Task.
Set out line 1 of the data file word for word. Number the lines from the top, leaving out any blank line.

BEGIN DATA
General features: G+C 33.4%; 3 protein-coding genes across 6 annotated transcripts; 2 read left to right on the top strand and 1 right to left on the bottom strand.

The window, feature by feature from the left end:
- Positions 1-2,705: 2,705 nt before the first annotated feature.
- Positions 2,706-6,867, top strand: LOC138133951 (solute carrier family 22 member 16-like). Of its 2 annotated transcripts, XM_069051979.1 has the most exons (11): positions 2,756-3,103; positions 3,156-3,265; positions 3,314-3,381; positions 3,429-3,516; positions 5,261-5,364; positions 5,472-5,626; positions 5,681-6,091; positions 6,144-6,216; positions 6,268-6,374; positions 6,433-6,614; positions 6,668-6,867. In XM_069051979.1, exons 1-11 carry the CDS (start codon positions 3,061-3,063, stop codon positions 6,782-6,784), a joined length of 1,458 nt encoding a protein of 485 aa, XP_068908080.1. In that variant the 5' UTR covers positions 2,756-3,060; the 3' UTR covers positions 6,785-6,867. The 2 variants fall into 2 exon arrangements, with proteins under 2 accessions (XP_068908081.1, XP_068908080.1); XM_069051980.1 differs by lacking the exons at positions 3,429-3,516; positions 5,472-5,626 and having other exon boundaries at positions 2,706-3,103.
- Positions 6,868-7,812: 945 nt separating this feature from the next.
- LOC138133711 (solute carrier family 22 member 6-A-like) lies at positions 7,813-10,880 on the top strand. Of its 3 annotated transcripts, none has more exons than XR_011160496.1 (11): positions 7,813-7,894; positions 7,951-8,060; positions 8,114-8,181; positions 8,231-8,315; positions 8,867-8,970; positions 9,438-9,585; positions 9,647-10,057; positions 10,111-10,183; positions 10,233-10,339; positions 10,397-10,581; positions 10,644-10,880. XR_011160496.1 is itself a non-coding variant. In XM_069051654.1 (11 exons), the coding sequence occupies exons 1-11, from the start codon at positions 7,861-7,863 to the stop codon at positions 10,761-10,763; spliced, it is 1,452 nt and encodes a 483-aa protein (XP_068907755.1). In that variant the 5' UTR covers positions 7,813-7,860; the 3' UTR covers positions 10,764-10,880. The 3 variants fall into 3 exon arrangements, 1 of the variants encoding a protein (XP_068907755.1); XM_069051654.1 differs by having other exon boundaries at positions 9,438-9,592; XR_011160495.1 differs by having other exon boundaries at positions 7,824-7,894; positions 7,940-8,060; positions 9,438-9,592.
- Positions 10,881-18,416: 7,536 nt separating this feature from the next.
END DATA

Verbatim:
General features: G+C 33.4%; 3 protein-coding genes across 6 annotated transcripts; 2 read left to right on the top strand and 1 right to left on the bottom strand.